OpenSea $1,700,000 Phishing Hack Analysis

Technical Breakdown

The transaction I am going to break down can be found on Etherscan. In order to get a better look at what’s happening behind the scenes, I’ll also use

Future Prevention

Phishing attacks will be around forever as long as there are people who fall for it. In order to stop these attacks, people need to know more about how these attacks work, how to spot them, and how to report them.

Protecting Users Against Phishing

A wide range of technical approaches are available to prevent phishing attacks reaching users or to prevent them from successfully capturing sensitive information.

Filtering out phishing mail

Specialized spam filters can reduce the number of phishing emails that reach their addressees’ inboxes. These filters use a number of techniques including machine learning and natural language processing approaches to classify phishing emails, and reject email with forged addresses. Popular mail service from Google and Microsoft have these features are built-in and just need to be enabled. The best practice is to automatically turn on and apply future recommended settings. This ensures maximum protection for email and attachments for your email box.

  • Links and external images-Identify links behind short URLs, scan linked images for malicious content, and display a warning when you click links to untrusted domains.
  • Spoofing and authentication-Protection against spoofing a domain name, employee names, email pretending to be from your domain, and unauthenticated email from any domain. Unauthenticated emails display a question mark next to the sender’s name. Spoofing protection can be turned on for private groups, or for all groups.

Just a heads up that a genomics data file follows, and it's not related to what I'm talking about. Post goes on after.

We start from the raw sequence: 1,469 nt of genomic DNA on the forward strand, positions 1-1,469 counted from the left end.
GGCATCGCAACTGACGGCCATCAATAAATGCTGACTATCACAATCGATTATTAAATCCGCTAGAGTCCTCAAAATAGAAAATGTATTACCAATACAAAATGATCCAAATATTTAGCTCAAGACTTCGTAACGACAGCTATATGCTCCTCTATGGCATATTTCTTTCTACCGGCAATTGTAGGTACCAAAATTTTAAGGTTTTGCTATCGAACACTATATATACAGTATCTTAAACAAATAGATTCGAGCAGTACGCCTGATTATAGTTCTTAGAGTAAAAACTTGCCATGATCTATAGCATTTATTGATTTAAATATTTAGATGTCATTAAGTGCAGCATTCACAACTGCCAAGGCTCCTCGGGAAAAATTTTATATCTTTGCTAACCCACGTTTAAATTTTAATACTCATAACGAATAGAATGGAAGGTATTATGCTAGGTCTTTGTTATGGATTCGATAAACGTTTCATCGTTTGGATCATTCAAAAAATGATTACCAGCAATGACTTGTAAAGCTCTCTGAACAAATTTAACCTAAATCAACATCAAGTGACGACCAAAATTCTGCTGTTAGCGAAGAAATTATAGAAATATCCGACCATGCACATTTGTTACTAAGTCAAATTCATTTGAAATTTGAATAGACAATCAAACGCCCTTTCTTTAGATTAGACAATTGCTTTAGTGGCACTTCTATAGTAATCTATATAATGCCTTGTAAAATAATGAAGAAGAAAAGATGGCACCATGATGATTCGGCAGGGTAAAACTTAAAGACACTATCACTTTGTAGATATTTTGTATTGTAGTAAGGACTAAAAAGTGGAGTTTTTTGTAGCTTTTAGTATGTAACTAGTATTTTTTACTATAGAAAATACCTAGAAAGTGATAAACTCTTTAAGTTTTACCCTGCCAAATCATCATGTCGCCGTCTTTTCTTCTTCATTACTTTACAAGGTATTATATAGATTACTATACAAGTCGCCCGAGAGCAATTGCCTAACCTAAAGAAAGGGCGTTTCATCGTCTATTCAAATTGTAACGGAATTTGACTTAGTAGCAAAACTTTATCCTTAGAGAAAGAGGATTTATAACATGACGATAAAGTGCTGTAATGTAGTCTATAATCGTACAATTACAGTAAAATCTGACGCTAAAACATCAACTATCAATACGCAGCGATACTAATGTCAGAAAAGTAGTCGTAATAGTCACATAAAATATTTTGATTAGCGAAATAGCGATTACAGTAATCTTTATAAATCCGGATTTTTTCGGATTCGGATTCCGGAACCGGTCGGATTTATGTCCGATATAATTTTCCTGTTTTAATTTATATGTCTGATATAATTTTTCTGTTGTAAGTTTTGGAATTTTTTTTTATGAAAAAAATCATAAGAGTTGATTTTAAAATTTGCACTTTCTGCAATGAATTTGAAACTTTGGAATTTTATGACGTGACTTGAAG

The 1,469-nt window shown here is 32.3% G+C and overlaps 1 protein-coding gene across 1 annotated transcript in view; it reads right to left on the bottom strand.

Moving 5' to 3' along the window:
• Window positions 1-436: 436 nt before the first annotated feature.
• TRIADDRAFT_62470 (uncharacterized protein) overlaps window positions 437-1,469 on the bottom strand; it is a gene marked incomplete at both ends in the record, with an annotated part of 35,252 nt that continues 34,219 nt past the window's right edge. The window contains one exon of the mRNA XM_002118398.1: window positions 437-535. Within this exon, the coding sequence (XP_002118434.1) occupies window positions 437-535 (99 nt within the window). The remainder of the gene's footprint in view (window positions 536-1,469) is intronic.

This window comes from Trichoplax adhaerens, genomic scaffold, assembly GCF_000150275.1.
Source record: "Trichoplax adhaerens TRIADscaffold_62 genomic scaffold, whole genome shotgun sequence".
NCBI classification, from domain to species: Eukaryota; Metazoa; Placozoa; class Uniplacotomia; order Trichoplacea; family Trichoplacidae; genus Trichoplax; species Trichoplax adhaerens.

Browsers alerting users to fraudulent websites

Another popular approach to fighting phishing is to maintain a list of known phishing sites and to check websites against the list. One such service is the Safe Browsing service. Web browsers such as Google Chrome, Mozilla Firefox and Safari all contain this type of anti-phishing measure.

Augmenting password logins

The Bank of America website is one of several that asks users to select a personal image and displays this user-selected image with any forms that request a password. Users of the bank’s online services are instructed to enter a password only when they see the image they selected. However, several studies suggest that few users refrain from entering their passwords when images are absent. In addition, this feature (like other forms of two-factor authentication) is susceptible to other attacks.

Transaction verification and signing and Two Factor Authentication

Solutions have also emerged using the mobile phone (smartphone) as a second channel for verification and authorization of banking transactions. Apps like Authy provide a unified facade for all Two Factor Authentication supporting sites.

Limitations of technical responses

An article in Forbes in August 2014 argues that the reason phishing problems persist even after a decade of anti-phishing technologies being sold is that phishing is “a technological medium to exploit human weaknesses” and that technology cannot fully compensate for human weaknesses. As security researcher Dan Guido tweeted shortly after the OpenSea attack:

Spotting Phishing Scams

In order to spot phishing scams and keep yourself safe, heres a few tips you should follow when reading emails:

  • If an address contains typos, or a domain that’s not associated with the real entity, it’s fake. For example: ,, aren’t associated with the real domain, or
  • Check if the email was sent securely. Nowadays, this is less important since most spoofed emails are automatically sent to spam. However, it’s always good practice to check to see if an email was sent securely, because anyone with an IMAP server can spoof an email address. In order to check if an email was spoofed, just make sure it has a valid certificate attached. Don’t click links without checking them first.



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